Let's say I have a matching network made up of inductors and capacitors like this. How would I go about simulating to get the complex impedance of this circuit at my frequency of interest. Something in the form 20+15j for example, or I guess even a Smith chart (I'm trying to relearn those). Can I do it in spice? Should I do it by hand or maybe I need something fancier like an RF simulator?


simulate this circuit – Schematic created using CircuitLab

  • 1
    \$\begingroup\$ It's up to you. If you like math, do all the math by hand in the s-domain. It's not bad; the circuit is fundamentally a voltage divider with impedances. However, if you don't like math, throw it in the Spice flavour of your choice. \$\endgroup\$ – uint128_t Feb 3 '16 at 6:32
  • \$\begingroup\$ @uint128_t I think the Laplace domain does the math model , but it will end up in terms of s , may be he need to transform the Laplace function to Fourier function as he is asking in terms of 'jw' , \$\endgroup\$ – JigarGandhi Feb 3 '16 at 10:37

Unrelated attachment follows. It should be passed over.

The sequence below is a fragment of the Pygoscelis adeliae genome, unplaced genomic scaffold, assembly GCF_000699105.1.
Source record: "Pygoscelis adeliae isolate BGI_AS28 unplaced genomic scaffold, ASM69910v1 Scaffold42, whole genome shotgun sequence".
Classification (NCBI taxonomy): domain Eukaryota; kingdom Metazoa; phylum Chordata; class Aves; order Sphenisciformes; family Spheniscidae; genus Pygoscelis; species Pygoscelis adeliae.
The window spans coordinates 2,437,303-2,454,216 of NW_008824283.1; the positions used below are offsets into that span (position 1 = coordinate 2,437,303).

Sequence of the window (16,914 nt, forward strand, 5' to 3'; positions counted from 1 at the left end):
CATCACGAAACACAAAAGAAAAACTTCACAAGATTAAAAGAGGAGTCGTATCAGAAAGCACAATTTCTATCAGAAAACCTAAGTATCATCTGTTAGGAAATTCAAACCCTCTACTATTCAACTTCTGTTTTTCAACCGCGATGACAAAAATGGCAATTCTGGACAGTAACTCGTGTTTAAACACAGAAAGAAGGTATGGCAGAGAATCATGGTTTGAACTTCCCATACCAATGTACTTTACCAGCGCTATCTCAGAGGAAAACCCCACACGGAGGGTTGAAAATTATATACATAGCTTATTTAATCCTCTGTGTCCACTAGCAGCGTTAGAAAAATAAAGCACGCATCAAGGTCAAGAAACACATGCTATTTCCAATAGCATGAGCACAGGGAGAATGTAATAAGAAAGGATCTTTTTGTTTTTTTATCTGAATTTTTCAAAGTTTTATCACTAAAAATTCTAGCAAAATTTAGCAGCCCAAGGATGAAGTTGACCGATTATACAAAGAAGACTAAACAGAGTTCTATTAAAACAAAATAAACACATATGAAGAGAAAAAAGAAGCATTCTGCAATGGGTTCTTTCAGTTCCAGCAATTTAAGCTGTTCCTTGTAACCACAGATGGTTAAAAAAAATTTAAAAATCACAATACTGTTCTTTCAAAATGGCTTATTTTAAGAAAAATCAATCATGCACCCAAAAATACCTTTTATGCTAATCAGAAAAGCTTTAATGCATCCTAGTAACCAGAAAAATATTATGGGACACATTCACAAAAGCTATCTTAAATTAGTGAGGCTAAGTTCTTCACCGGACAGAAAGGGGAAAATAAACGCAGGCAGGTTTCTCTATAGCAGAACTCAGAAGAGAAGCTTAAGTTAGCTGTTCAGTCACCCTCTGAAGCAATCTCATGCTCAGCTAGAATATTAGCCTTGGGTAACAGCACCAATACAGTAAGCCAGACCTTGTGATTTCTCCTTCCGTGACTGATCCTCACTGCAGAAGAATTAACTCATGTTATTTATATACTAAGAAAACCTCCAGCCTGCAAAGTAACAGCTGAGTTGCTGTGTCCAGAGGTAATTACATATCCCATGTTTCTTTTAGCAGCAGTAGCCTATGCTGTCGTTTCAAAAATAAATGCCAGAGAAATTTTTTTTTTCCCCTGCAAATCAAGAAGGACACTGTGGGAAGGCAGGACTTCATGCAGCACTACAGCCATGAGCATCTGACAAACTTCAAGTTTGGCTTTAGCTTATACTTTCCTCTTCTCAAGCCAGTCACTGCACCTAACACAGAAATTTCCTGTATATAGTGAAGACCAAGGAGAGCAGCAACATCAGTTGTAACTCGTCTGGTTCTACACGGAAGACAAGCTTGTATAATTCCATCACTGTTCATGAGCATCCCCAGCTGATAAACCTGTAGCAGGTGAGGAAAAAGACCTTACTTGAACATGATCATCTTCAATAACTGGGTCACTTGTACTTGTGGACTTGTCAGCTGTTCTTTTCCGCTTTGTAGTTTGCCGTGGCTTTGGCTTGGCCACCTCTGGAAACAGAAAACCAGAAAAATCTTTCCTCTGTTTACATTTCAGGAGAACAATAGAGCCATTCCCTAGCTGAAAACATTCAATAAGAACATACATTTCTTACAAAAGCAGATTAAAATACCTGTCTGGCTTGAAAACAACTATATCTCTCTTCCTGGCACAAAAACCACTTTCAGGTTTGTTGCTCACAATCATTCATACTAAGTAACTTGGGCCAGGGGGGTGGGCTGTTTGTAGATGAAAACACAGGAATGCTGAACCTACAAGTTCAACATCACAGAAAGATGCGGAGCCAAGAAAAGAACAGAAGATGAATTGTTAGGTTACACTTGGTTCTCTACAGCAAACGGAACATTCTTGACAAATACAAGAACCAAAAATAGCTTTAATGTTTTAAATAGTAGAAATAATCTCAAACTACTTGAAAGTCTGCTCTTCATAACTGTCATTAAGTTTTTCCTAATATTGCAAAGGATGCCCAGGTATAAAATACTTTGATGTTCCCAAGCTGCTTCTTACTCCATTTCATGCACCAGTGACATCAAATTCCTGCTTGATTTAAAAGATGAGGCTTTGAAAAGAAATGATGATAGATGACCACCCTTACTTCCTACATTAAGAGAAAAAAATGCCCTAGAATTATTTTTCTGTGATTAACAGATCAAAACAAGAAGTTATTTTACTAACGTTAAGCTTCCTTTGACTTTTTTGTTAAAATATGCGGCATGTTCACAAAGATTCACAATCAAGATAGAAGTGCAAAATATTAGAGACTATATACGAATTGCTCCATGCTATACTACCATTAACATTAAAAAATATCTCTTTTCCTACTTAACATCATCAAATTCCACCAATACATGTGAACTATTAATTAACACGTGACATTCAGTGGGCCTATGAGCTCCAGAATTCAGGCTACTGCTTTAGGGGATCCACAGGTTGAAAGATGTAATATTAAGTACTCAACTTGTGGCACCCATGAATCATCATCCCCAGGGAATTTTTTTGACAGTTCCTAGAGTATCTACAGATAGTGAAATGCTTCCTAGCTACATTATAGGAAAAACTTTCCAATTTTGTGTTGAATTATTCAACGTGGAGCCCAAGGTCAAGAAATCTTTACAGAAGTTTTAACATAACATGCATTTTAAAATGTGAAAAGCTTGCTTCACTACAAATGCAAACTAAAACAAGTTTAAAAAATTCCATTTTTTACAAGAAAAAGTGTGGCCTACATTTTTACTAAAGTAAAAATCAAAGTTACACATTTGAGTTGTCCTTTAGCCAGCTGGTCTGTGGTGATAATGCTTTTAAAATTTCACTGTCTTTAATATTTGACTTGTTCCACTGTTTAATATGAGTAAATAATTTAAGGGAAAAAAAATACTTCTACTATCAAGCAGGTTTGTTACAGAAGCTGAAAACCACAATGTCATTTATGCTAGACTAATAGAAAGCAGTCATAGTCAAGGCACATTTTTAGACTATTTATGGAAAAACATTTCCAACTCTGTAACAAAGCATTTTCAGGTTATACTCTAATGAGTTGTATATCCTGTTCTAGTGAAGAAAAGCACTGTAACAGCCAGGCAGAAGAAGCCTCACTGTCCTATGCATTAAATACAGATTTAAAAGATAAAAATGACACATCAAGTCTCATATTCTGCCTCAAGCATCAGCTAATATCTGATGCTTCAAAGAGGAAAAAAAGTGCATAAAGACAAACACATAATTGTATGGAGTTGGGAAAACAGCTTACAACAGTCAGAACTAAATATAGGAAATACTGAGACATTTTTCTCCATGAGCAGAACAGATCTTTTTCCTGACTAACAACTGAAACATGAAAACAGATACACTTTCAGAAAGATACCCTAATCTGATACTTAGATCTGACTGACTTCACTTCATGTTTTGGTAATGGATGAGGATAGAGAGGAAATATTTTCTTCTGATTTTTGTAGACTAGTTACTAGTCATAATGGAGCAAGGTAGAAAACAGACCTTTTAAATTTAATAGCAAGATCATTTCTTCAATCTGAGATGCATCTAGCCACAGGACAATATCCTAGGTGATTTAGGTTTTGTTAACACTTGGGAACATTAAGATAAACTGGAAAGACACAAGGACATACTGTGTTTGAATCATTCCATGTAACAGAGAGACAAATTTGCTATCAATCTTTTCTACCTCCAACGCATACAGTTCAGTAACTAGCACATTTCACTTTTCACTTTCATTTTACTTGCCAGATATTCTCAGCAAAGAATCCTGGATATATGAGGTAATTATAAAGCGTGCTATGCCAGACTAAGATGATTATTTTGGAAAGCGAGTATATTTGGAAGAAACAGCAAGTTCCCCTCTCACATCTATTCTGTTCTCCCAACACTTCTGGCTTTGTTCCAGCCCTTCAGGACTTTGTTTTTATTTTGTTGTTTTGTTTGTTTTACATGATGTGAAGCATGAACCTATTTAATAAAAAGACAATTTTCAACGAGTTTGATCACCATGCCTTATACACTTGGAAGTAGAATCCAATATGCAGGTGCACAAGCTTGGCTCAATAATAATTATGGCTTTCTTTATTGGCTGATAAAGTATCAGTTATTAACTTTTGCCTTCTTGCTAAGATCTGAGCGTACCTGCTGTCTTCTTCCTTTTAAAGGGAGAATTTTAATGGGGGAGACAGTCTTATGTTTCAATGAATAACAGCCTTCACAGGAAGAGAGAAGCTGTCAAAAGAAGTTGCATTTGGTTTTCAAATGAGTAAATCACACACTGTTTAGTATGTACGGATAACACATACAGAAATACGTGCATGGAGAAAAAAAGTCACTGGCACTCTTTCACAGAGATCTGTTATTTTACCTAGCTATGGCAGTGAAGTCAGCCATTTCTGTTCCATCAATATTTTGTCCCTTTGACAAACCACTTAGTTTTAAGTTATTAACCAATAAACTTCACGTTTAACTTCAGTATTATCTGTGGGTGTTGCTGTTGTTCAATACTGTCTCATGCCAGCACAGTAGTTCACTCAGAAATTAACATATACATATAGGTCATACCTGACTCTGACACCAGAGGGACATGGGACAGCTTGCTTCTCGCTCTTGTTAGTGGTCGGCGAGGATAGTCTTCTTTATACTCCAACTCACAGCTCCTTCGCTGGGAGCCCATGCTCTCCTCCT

Smith invented his chart to do this stuff before computers were powerful or ubiquitous enough to run simulators.

Whereas a simulator will show you what a circuit will do at a given frequency with given load and source impedances, it won't help you imagine what a circuit will do if you change the load slightly. More importantly it won't help you guess what type of component you should add to bring the response to where you want it. A simulator certainly will not offer to add components for you.

The thought process when gazing at a Smith Chart will often be 'my locus is here and it needs to be there, so I need a sniff of series C'.

Ideally, you'll learn the graphical approach on a Smith Chart, confirm it on a simulator, and check a few points with a calculator for a fully rounded understanding.

That will put you head and shoulders above what most students do today which is whack everything into a simulator and hope.

However, knowing how to use a simulator is way better than not.

I'd probably start with putting a simpler circuit into a simulator, that had a Smith Chart display for the results, understanding what it showed you, then building the complexity up to what you have drawn.

You could do worse than to search for the original Smith publications where he describes how to use his chart. Very readable.

| improve this answer | |

Your Answer

By clicking “Post Your Answer”, you agree to our terms of service, privacy policy and cookie policy

Not the answer you're looking for? Browse other questions tagged or ask your own question.